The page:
So yeah taking out a lot of debt to try and modernise their business, and getting the sales numbers wrong, pissing off the blue collar shop floor guys, it all contributes to having to file for bankruptcy.

    Interestingly, there has been a significant uptick in weapons sales in the US this year, Sturm Ruger for example was in big trouble last year, but now their share price is sharply up. This is of course driven by the stark realisation that their president is a fuckwit and will quite possibly lose the election... then there’s Covid, and a typically Yankee response to a resurgence of the civil rights movement. I’m sure Remington will survive but at some point strong leadership will be required to get them out of New York state and into one of the redneck states where they can operate relatively free of the kind of political pressure they are getting now. But they need to modernise very quickly.
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  10. #10
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    Quote Originally Posted by Flyblown View Post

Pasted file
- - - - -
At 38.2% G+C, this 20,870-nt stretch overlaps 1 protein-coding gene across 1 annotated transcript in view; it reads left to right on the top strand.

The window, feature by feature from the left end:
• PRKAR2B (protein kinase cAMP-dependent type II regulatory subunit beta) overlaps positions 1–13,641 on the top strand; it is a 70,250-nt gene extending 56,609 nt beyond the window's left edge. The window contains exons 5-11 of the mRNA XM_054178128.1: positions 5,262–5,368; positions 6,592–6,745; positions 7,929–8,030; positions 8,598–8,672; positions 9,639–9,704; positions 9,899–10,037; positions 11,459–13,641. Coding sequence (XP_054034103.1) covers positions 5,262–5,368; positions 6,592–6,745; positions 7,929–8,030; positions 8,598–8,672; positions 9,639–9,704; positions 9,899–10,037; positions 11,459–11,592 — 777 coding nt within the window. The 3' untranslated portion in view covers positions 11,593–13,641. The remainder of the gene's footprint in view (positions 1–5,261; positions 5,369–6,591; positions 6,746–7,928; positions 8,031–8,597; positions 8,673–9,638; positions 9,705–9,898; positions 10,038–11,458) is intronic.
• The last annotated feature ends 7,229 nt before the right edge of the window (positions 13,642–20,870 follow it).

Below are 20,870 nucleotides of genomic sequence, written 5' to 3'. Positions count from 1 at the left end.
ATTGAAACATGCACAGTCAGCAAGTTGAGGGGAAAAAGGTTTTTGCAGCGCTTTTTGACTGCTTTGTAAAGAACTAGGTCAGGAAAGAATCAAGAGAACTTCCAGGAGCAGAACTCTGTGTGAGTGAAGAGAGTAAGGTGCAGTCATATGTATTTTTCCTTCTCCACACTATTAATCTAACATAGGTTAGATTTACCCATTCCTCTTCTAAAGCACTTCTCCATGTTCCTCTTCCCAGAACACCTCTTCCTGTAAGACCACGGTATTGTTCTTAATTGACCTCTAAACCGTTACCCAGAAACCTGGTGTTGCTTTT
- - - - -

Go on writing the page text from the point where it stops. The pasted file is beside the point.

Not just that @cambo. Remington has failed for decades to update their main manufacturing plant. The Ilion, NY plant is on the site of the original factory from 1820 something, the last time it had a major upgrade was World War 1. I watched a documentary several years ago about Remington that I’ve been trying to find on YouTube but no luck, it was really interesting. The tooling and machinery was antiquated then. Then there’s the problem of their new plant down south for AR15 and pistols which they built in 2012-14, and was funded by debt that the company couldn’t afford in a market of declining sales post-Trump’s election. They completely failed to see that coming and had been assuming that arms and ammunition stockpiling would continue unabated under Clinton, plus of course the Bushmaster lawsuit post-Sandy Hook. They got their numbers horribly wrong on that plant.

    Slowly but surely there has been a decline in quality in their traditional rifle products, especially at the bottom end in the budget models like the SPS, most of which to my mind are a pile of junk. If you want a decent quality lower priced Remington, then buy a Bergara. Then the high end models started to suffer from serious competition from other brands, and the unthinkable shift in consumer sentiment to actually buying something not made in America.